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Using Security Metrics To Measure Human Awareness

The field of security metrics has evolved considerably in recent years, giving security managers more resources to make the case for investing in security programs and technologies. Now the SANS Institute, through their Securing the Human Program, is offering a set of free metric tools designed to give security leaders the ability to track and measure the impact of their own security awareness programs. According to Lance Spitzner, training director for the program, the tools can be used to improve training, demonstrate return on investment, or compare an organizations human risk to other organizations in an industry. All resources are free, developed by the community for the community, said Spitzer.



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Client Violence International Violence

You are attempting to measure the human element, specifically peoples' behaviors and awareness. Technology is bits and bytes, which can be easier to measure (number of attacks detected, number of ports scans blocked by the firewall, etc). The other challenge is root cause analysis. Quite often incidents are caused by humans but organizations do not realize it because they never do a root cause analysis.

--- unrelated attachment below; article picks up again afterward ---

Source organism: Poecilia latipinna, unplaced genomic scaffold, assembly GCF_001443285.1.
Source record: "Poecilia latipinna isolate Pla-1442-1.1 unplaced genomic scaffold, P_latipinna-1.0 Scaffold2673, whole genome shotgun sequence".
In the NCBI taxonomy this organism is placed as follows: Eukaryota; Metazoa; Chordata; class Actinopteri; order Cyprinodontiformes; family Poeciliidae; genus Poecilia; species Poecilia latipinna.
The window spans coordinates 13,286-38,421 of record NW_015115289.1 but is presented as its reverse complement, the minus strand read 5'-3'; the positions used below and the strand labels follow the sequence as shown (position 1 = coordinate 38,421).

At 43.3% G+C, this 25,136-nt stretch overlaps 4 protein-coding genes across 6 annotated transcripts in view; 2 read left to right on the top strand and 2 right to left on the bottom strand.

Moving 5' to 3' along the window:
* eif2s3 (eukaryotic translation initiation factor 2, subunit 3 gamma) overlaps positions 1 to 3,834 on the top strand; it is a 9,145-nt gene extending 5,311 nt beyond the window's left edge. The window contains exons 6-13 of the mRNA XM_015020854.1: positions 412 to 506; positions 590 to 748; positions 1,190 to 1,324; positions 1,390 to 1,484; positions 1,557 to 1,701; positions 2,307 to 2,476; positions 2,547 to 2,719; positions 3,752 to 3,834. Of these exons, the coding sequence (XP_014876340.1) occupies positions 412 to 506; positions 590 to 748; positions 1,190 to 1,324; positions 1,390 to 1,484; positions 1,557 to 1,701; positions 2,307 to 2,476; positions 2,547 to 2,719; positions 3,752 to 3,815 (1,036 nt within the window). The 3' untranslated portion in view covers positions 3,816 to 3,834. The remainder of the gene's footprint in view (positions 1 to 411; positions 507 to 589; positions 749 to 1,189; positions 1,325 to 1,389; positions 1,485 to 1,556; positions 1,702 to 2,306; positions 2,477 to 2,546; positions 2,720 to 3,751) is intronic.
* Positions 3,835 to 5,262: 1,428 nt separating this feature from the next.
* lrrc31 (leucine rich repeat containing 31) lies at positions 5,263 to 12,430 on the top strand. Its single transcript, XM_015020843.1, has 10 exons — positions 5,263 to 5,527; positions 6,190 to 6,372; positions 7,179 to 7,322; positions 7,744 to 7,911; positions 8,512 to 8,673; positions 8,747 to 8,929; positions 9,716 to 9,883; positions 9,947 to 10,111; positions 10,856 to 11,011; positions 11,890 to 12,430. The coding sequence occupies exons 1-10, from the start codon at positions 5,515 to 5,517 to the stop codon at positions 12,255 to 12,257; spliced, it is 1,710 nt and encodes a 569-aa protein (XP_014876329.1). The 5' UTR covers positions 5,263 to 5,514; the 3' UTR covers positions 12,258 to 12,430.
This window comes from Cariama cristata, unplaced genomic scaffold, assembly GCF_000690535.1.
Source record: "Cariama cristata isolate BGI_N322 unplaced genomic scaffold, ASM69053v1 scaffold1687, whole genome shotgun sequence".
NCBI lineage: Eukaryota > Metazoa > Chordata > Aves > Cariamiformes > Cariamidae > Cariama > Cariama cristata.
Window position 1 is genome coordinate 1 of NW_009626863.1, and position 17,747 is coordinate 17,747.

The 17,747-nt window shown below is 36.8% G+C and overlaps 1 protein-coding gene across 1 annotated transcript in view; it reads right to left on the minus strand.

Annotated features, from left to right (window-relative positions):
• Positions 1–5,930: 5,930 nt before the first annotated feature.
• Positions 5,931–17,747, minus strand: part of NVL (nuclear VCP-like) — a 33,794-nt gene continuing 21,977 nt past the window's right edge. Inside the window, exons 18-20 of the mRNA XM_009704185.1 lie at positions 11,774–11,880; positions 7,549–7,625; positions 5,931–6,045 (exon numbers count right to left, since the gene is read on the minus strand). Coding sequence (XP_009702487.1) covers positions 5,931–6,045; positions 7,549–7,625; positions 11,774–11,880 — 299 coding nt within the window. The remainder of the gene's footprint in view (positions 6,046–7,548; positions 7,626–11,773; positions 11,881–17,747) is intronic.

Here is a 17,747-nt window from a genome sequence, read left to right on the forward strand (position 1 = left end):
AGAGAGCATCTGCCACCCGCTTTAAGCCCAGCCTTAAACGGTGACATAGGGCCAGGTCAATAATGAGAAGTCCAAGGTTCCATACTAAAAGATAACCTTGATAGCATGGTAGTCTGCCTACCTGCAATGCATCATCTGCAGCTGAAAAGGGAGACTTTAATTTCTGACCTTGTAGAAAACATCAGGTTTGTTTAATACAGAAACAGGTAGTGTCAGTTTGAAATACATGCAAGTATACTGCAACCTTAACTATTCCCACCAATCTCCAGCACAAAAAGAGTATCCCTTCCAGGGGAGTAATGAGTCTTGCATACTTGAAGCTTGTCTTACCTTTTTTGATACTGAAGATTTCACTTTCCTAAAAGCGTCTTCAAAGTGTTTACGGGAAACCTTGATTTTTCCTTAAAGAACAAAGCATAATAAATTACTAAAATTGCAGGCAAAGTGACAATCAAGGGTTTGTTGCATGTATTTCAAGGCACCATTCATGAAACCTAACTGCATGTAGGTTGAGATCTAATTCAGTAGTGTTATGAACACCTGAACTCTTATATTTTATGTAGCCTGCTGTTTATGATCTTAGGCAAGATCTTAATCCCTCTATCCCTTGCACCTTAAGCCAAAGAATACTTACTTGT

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Rise In Simple Assaults Drives U.S. Crime Rate Up The nation's estimated rate of both violent and property crime shot up last year after several years of decline, the Justice Department's National Crime Victimization Survey said today. The survey unexpectedly reported a 17 percent increase in the violent crime rate and an 11 percent rise in the property crime rate in 2011 compared with 2010. The rate of violent crime victimization rate had dropped or remained steady since at least 1993.

The survey showed that the surge in violent crime was not across the board and was entirely due to an increase in assaults, particularly simple assaults in which there was no bodily harm or weapon used. The estimated rates of the bellwether crime of robbery and also sexual assault remained the same from one year to the next. Domestic violence victimizations increased slightly last year.

In terms of estimated crime-incident totals rather than rates per 1,000 population, there were about 5.8 million violent victimizations last year around the nation compared with about 4.9 million in 2010, the survey found. This is still far below the 7.4 million reported for 2002. In contrast, the FBI compilation for 2010 showed about 1.25 million violent crimes, far below that registered in the victimization survey because it included only offenses reported to police. The new survey said that only 49 percent of violent crimes and 37 percent of property crimes were reported to law enforce- ment.

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3rd International Conference on Violence in the Health Sector, Vancouver, Canada, 24 – 26 October 2012, Click here for more information

Lone Worker Safety 2012, London, 27th November, Click here for more information

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